- Management : Managing a real estate asset is not easy. It involves costs, plus generating good rental yields is again a challenge. REITs are professionally managed, an investor need not worry of the vacancy and other maintenance related issues
Important Factors To Be Considered Before Investing In REITs
- Remaining Lease Terms : Before investing in REITs, one should evaluate the length of remaining lease terms with overall state of economy as short remaining lease terms provide an opportunity to raise rents in an expansionary economy, while long remaining lease terms are advantageous in a declining economy or softening rental markets.
- In-place Rents vs. Market Rents : One should compare the rents that a REIT’s tenants are currently paying with current market rents.
- Costs to Re-lease Space : When a lease expires, expenses typically incurred include lost rent, any new lease incentives offered, the costs of tenant demanded improvements and broker commissions.
- Tenant Concentration In The Portfolio : One should pay attention to any tenants that make up a high percentage of space rented or rent paid. As, the risk would be higher with single tenant vs. multiple tenants.
- Tenant’s Financial Health : The possibility of a major tenant’s business falling poses a significant risk to a REIT.
- New Competition : Evaluation of new planned spaces / construction could bring in additional supply leading to lowering rentals for existing REIT properties.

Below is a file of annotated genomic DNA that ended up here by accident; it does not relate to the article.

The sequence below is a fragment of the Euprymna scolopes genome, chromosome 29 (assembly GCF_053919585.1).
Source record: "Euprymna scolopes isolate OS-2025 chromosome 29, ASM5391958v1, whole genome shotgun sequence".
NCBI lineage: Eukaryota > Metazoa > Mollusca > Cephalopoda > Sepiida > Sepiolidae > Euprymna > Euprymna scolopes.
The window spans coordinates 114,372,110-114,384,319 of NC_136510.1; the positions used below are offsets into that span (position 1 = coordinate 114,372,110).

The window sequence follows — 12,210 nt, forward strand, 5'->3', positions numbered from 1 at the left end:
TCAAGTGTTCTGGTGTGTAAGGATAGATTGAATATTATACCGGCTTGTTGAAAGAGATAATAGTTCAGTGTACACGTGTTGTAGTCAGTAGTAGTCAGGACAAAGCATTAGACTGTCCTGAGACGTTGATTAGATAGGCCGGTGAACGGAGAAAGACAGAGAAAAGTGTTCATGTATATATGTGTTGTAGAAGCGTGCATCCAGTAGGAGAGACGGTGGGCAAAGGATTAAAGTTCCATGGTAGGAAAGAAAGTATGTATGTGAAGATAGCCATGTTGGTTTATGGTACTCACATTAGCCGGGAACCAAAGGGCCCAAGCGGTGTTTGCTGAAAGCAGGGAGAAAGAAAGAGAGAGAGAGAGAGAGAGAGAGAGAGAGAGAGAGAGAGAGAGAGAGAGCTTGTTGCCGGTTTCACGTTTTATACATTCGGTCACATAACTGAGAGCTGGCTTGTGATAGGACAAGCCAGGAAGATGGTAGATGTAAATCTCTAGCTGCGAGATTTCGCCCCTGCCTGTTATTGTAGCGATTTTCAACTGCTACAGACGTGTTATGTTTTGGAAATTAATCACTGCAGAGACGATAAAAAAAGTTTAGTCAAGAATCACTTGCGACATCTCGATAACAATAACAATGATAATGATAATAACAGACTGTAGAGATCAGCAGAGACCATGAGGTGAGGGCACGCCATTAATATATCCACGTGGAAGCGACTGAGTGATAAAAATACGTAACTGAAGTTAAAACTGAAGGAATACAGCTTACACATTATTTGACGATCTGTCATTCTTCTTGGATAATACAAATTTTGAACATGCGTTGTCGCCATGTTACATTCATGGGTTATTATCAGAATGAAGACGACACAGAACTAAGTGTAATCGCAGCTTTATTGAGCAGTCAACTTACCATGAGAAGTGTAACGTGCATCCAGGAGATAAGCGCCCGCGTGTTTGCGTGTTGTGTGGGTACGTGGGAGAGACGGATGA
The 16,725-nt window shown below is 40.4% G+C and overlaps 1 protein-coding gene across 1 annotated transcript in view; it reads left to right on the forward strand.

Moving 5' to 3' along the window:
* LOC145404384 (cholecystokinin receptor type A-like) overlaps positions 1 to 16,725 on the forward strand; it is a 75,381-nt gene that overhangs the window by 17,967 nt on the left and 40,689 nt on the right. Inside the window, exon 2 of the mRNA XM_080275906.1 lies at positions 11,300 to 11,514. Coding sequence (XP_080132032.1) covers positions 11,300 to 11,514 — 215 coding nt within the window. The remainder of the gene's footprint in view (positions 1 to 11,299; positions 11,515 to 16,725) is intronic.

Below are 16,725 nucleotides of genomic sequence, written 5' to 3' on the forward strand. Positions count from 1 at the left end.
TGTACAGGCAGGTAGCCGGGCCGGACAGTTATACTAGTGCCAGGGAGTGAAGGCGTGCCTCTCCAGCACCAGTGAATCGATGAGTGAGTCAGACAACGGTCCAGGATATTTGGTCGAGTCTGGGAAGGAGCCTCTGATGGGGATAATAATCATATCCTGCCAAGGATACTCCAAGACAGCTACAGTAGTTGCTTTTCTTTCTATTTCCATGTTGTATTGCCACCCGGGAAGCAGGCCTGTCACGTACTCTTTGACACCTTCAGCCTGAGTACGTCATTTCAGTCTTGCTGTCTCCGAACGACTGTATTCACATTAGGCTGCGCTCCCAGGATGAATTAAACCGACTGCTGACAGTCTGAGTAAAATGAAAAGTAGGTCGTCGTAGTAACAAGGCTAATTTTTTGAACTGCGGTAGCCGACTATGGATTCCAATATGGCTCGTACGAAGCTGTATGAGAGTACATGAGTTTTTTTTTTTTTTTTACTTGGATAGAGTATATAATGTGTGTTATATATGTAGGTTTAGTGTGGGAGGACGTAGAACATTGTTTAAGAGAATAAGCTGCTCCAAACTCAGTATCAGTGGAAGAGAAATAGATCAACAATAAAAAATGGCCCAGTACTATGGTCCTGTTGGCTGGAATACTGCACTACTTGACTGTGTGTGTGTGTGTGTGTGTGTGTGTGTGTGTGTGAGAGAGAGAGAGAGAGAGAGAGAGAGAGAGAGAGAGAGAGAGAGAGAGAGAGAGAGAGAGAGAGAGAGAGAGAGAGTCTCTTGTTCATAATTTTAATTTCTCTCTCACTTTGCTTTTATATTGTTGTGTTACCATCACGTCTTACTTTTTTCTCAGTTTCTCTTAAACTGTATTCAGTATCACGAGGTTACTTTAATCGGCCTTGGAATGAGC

- Balance Sheet Analysis : Due diligence should include n in-depth analysis of the REIT’s balance sheet, with special focus on the amount of leverage, the cost of debt, and debt’s maturity.
- Quality Of Management : Senior management’s performance record, qualifications, and tenure with the REIT should be considered
How Does A Real Estate Cycle Look Like ?
Is Investment In REITs A Good Idea For Indian Investors ?
Historically, in developed countries REITs have generated returns somewhere between bonds and stocks. In a country like US rental yields on office properties range from 3.5% to 5.5% vs. current 10-year government bond yield around ~2.5% with an increasing interest rate environment. However, in India office properties yield in a range of ~7% to 9% vs. current 10-year government bond yield at 7.5%.
However, REIT also witness some capital appreciation. In US, Nareit REIT index has witnessed ~4% CAGR growth in past five years. Also, in India real estate price have generally witnessed an upwards trend expect for past few years.
An Investor can expect a rental yield of 7% to 9% plus capital appreciation of 4% to 5% over a long period in REIT investments i.e. total returns of 12% to 14%. Comparing these returns with the current cost of funding in India, the returns are at par / slightly higher.
Also, with increase in supply of office properties the rental yields could slowly witness a downwards trend which office properties in Mumbai are already witnessing as newer & cheaper options are available at other locations.
*ABD (Bandra Kurla Complex, Kalina & Santacruz), CBD (Nariman Point, Fort Ballard Estate, Cuffe Parade), ExBD(Lower Parel, Worli, Parel & Prabhadevi), NMBD (Navi Mumbai), PBD East (Kurla, Vikhroli Kanjurmarg, Mulund & Powai), PBD West (Malad, Goregaon, Jogeshwari, etc.), SBD (Andheri, Saki Naka, MIDC, Sahar, etc), TBD (Thane), MMR (Mumbai Metropolitan Region)
Overview of India Office Market :
India office market has grown more than 20 times from ~25 msf (million sq. ft.) in 2000 to ~548 msf as of 31st March 2018 and is concentrated in the Top 7 cities compromising of Delhi NCR, Mumbai Metropolitan Region (MMR), Bengaluru, Chennai, Hyderabad, Pune & Kolkata.
India vs. Global Office Market :
Key Statistics of India Office Market :